There are a lot of stats in golf, from driving distance to number of putts. I am planning to write a series of articles looking at these stats and the importance they might (or might not) have for the average golfer. One of the most used reference points on the course is greens in regulation. What is this exactly, how useful is it as a stat and how does it correlate to just how well you play golf?
GIR: Greens in Regulation
Hitting a green in regulation is quite simple to understand for most golfers. It means being on the putting surface in the holes’s par, minus two shots. Let me try to explain a little bit better. If you are standing on the tee of a par 4, this means that you need to be on the green in two shots. We then count two putts per hole which gives the par number. In other words, a par four ‘should’ be a tee shot, an approach shot into the green and then two putts.
Clearly, this isn’t the reality of golf, whether you are Rory McIlroy or the 36 handicapper who has been playing for a year however, it does give a common way of comparing how we are actually playing a golf hole.
It is also something that lets us see both how well we are progressing and, if we look at bit deeper, at the areas of our game that are under performing (or actually are doing better than we might think).
It is quite interesting to see exactly what different golfers are doing in relation to the number of greens they actually hit. This link from the PGA tout ranks the current leaders in this category. The best are hitting probably around 14 greens a round. This might not seem that impressive, but remember that these guys are aiming to land it on the green at your local municipal course off the front tees. They are shooting at very tough pin locations from a long way. When your second shot into a par 4 might be from 200 yards and that green is extremely well protected, suddenly hitting 80% of greens in regulation looks a lot more impressive, doesn’t it?
What about the rest of us? Well, it turns out, some unsurprisingly, that there is a close correlation between how good you are (at least in terms of score) and how many greens you hit. There have been lots of statistics compiled and the results look something like this:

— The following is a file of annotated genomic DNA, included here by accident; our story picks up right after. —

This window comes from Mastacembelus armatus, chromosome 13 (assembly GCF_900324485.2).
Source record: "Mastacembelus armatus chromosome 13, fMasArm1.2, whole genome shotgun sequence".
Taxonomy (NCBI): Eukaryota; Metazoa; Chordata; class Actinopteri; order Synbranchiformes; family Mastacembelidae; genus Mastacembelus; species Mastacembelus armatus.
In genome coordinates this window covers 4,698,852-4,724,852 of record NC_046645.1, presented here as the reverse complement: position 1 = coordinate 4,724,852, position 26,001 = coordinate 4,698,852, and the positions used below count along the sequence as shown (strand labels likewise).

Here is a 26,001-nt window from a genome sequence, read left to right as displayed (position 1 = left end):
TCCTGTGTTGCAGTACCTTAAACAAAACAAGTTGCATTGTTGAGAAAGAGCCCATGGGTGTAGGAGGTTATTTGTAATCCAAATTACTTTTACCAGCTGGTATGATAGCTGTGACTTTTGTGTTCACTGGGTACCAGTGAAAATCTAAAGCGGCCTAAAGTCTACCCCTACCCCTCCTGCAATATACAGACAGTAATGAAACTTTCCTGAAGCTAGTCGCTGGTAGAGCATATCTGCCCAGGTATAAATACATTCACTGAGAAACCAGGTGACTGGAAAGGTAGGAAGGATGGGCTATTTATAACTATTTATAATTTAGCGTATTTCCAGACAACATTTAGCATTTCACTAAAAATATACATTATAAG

This is not an exact science, but this pattern follows a lot of scoring rounds recorded by various different sources.
Score and Greens Hit
Somebody actually gave me a very useful way of relating score to GIR and I have found it to be true over a fair few years, regardless of course par etc. Essentially, you double the greens in regulation hit and subtract that from 95. So if you hit 10 greens, that would be 95 minus 20 which is 75. This corresponds pretty well with our handicap chart above. Of course, it doesn’t necessarily mean that you will have scored exactly 75 if you hit 10 greens. It might be 73, 78 or whatever, but it isn’t too far away in all likelihood.
This is where GIR gets really interesting and actually quite important as a way of tracking how well we play. For example, a lot of people set an enormous amount of importance by the number of putts they take. 28 is better than 32, for example. This isn’t always true and it is going to depend on the number of greens.
Here is a simple example to show why this is the case. L’s imagine that our golfer hits 10 greens in regulation. The other 8 he hits in GIR+1, or one more shot than regulation. If he takes 36 putts, he would shoot 8 over par. With these 32 putts, he has shot 4 over par.
Now compare this to the golfer who takes 28 putts. Perhaps he has ‘only’ hit 5 greens. He has missed 13. With 36 putts, he would be 13 over par. With 28 putts (4 fewer than our other guy) he will be 5 over. Fewer putts, but he has actually shot one more.